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When one reads about the state of our world and the crises it faces, one tends to get a sense that “it’s getting better all the time”. Sure, we face crises, but that’s nothing new. Almost daily now we’re presented with news about “solutions” to the environmental crisis, whether that means international climate summits or DIY off-grid living tips on social media. “Green” and “ethical” products are everywhere, and it seems like every business, politician and government official is getting with the program. Anyone who suggests we aren’t doing enough is branded an “alarmist”, “extremist” or “luddite” and with the help of a few “good news” stories we’re all encouraged to assume that everything is going to be ok.

This is a comforting view, but it isn’t accurate. The real numbers tell a very different story.

Greenhouse gas emissions, for instance, are still increasing. As of the end of this year, it’s estimated that we’ll be emitting a full 65% more than we did in 1990, the year used as a benchmark by the Kyoto Protocol. Worse yet, the rate at which these emissions are increasing doubled in the first decade of the new millennium (compared to the previous three) and emissions this year are showing growing at the fastest rate seen in 30 years. World oil consumption, too, just set another record, thanks largely to the shale oil (“fracking”) boom in the United States. A recent report by the World Wildlife Fund, following animal populations globally over four decades, has found a roughly 40% decline across the board, including a 52% loss of vertebrates (mammals, birds, reptiles, amphibians and fish) as well as a 76% decline in freshwater species. Another study, earlier this year, calculated the current global rate of species extinction around 1000 times higher than the natural “background” rate. Last UN researchers found 168 countries suffering from desertification, up from 110 in the 1990s. Then there’s the 40% drop in coral reef growth rates since the 1970s, a troubling indicator of ocean acidification (as well as a potential tipping point). Other worrying trends, especially to those of us who rely on food to live, include vanishing pollinators, collapsing fish stocks and persistence of record-setting droughts in places like California and Brazil.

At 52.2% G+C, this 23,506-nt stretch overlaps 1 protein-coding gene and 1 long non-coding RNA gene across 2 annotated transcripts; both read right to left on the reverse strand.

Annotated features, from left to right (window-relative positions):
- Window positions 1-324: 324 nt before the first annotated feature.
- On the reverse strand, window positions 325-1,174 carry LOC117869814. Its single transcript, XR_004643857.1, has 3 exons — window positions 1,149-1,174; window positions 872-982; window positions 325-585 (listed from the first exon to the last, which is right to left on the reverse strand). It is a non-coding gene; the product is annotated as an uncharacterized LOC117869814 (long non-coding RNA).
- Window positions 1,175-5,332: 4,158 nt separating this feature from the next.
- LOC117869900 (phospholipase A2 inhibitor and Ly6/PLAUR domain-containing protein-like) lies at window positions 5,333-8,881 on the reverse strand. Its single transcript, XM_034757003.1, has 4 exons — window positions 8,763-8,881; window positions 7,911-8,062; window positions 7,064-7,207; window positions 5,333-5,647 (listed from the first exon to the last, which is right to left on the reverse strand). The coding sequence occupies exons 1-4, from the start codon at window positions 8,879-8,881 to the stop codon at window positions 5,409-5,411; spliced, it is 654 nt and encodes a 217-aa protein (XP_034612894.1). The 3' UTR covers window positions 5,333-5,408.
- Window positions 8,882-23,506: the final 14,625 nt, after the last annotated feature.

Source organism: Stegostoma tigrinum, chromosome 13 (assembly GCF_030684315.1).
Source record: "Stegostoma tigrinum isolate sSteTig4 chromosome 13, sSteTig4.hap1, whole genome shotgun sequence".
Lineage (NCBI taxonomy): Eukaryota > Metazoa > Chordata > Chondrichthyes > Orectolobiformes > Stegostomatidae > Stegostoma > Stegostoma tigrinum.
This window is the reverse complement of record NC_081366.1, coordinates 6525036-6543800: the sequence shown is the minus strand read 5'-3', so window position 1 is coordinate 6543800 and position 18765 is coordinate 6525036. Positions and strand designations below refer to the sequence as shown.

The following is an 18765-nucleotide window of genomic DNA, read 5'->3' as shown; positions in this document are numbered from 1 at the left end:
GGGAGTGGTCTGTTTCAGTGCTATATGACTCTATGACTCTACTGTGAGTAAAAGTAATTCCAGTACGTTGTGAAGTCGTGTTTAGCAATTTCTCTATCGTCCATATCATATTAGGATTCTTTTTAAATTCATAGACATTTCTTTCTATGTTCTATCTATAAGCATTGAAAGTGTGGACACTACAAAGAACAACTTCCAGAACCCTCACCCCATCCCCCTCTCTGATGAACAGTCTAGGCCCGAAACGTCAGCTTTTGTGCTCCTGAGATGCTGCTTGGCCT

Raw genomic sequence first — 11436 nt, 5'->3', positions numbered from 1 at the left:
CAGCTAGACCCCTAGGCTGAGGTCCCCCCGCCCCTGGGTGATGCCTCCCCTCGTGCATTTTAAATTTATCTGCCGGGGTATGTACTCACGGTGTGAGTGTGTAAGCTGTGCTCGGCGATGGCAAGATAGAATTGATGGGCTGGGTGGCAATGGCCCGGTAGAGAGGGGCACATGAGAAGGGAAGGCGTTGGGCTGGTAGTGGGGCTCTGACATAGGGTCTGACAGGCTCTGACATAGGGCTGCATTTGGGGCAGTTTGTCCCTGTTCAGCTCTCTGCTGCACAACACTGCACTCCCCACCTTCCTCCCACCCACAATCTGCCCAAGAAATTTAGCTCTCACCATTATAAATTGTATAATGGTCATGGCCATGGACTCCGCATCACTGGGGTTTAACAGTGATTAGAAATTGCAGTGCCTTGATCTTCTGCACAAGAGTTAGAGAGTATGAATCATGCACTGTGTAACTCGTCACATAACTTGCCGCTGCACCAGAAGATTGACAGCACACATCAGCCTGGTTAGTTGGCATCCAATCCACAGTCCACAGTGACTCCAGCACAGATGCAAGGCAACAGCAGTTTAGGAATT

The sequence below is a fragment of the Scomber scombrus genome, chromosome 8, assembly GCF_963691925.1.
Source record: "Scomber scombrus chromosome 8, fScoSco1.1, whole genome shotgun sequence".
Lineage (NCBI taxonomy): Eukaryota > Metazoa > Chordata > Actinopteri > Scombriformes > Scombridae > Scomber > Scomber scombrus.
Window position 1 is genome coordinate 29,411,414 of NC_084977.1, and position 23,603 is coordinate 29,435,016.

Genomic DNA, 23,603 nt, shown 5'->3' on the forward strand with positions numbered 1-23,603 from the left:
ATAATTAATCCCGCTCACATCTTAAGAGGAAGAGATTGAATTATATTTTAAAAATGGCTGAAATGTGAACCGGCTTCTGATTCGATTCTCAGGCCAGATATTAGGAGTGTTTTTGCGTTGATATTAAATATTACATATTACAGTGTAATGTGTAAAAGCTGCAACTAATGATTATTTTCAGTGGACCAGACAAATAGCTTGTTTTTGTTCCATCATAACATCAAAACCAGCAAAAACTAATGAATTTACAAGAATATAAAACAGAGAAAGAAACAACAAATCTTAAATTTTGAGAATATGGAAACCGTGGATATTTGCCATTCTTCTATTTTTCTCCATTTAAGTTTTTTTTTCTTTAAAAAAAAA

These numbers paint a very ugly picture. Simply put, there is every reason to believe that our planet is headed for a catastrophic collapse. We can hold on to hope and faith that technology or politics will reverse this trend, but we cannot pretend that those views are backed up by hard evidence. Humanity is heading for a wall, and we show no signs of slowing down.

Admittedly, we’ve made great strides – we’ve pulled a few species back from the brink of extinction, and greatly slowed the rate of deforestation in places like the Amazon (though it’s up 30% this year…). Entire continents, like Europe, have actually managed to lower their carbon emissions and solar power is entering a renaissance. Still, there’s an unavoidable feeling that we’re taking two steps backward for every step forward. Try as we might, it’s not easy to fight the tide of exponential growth. With growing populations enjoying growing per-person consumption, a growing impact on our planet’s ecology is going to be nearly impossible to avoid.

What can we do? First, and foremost, we can stop deluding ourselves. Not only can we write off the likes of Bjorn Lomberg who would downplay the crisis, but also the business-as-usual solutions which promise to save the world without any effort, sacrifice or critical thinking on our part. Bumper stickers and “buying green” aren’t going to cut it anymore. This milquetoast environmentalism is doing more harm than good – both by wasting the time and effort of dedicated people and presenting the illusion that something’s really being accomplished. Only once we’ve abandoned the easy answers can we really look for solutions.

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